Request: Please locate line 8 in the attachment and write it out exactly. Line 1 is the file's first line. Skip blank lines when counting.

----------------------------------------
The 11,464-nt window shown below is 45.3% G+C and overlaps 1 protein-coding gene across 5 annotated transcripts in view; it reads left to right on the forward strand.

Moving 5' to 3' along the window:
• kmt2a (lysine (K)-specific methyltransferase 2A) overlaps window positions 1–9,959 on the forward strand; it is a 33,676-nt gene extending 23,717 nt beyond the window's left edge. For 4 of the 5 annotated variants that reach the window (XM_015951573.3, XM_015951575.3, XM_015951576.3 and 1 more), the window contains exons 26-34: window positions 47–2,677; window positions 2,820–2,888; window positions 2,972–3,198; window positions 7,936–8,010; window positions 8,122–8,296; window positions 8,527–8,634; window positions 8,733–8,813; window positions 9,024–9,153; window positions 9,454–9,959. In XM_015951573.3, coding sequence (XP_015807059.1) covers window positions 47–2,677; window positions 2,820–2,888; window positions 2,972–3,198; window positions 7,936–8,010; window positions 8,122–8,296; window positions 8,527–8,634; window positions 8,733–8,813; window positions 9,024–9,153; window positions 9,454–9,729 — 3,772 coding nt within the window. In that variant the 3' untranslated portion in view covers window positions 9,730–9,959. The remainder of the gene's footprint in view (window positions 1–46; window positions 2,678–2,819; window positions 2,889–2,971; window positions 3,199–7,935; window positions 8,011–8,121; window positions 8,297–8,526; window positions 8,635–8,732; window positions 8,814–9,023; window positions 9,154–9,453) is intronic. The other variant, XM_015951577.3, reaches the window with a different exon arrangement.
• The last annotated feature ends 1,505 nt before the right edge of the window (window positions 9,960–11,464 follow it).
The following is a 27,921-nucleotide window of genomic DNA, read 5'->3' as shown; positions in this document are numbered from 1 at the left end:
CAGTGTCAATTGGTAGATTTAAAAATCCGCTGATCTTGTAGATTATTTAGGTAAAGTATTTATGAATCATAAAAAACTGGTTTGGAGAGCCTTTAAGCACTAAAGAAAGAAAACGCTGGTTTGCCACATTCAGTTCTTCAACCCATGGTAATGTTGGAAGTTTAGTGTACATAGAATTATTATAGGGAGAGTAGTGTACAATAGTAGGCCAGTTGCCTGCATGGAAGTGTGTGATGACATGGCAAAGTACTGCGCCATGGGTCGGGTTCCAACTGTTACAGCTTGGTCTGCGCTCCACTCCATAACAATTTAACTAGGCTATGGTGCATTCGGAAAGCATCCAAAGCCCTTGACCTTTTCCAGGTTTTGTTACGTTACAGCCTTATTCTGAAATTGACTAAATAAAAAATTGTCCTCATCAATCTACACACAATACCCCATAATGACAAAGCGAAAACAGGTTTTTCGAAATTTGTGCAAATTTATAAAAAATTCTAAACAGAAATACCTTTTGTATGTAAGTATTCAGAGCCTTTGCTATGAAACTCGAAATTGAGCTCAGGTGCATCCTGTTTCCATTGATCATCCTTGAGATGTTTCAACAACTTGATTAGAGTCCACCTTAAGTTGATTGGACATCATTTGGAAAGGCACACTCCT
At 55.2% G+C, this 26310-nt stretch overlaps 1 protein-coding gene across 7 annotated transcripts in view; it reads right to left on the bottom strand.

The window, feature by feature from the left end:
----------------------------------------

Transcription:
The window, feature by feature from the left end: